Role of Neurally-Derived Steroids in Facilitating Non-Breeding Aggression

Thus far, our lab has mainly focused on how gonadal and adrenal steroidogenesis vary seasonally to influence aggressive behavior. However, because seasonal shifts in social behavior are ultimately determined by local changes in steroid synthesis, metabolism, and signaling mechanisms within the brain, it is important to examine how these processes differ between brain regions and across seasonal phenotypes. In a recent study, our group showed that female hamsters housed in short-day photoperiods (SDs, characteristic of non-breeding season) increase the abundance of estrogen receptor α (ERα) in brain nuclei of the social behavior network that are associated with aggressive, but not reproductive behaviors. While these data suggest that localized variation in neural ERα abundance mediates seasonal changes in aggression, the concentrations of androgens and estrogens in these regions, which are a critical component of hormonal signaling, have yet to be determined.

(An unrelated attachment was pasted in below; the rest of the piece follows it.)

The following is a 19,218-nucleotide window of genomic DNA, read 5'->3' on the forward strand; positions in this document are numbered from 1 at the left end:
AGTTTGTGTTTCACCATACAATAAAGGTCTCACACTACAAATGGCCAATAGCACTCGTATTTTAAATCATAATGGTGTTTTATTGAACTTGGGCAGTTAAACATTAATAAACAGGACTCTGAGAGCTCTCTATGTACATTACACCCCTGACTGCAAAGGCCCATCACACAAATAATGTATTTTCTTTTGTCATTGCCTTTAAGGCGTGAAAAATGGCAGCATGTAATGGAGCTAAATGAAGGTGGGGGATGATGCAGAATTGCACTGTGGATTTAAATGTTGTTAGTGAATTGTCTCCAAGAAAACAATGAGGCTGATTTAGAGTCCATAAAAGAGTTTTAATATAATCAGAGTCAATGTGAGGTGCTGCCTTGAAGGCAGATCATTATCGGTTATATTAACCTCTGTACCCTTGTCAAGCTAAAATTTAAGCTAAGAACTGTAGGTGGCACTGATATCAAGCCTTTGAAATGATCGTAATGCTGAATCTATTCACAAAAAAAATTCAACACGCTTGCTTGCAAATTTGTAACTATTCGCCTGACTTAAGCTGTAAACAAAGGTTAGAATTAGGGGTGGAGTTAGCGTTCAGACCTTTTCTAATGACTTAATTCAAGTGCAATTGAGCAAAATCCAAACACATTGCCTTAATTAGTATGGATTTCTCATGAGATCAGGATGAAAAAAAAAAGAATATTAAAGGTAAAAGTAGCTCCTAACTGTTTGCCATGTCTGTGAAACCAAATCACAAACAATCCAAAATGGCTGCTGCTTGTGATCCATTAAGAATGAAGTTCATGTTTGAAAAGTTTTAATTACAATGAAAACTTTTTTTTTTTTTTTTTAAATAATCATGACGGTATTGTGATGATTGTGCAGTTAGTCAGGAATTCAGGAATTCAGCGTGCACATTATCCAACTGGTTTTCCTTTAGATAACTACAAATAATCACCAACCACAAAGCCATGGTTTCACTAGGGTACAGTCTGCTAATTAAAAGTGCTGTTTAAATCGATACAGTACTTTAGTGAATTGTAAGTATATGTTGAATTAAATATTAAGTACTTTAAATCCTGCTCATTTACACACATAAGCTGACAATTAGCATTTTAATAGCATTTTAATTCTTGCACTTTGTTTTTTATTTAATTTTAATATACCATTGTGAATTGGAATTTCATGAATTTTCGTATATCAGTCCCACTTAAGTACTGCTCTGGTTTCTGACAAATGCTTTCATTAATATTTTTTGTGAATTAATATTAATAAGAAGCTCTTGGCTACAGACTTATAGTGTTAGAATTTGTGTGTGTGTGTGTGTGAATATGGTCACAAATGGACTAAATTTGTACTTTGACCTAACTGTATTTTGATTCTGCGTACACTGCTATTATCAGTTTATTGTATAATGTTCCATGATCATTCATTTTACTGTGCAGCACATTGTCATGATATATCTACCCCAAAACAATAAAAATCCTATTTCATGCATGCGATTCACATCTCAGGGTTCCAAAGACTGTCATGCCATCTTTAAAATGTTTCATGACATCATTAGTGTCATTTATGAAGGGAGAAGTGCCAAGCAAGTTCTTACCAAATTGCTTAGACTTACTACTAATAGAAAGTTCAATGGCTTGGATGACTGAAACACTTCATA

Studies in seasonally-breeding animals suggest a few potential neuroendocrine pathways by which androgens and estrogens could act on neural circuits to elevate aggression during the non-breeding season. These mechanisms include uptake of circulating hormone precursors [e.g., dehydroepiandrosterone (DHEA)] and local conversion to bioactive steroids, such as testosterone and estradiol; and/or neurosteroid synthesis de novo from cholesterol in regions that possess the appropriate steroidogenic enzymes (reviewed in Munley et al., 2018). The goals of this study are to determine: 1) whether seasonal changes in melatonin signaling facilitate region-specific changes in neural hormone synthesis, and 2) whether these local shifts in hormone levels are associated with increased aggression during the non-breeding season.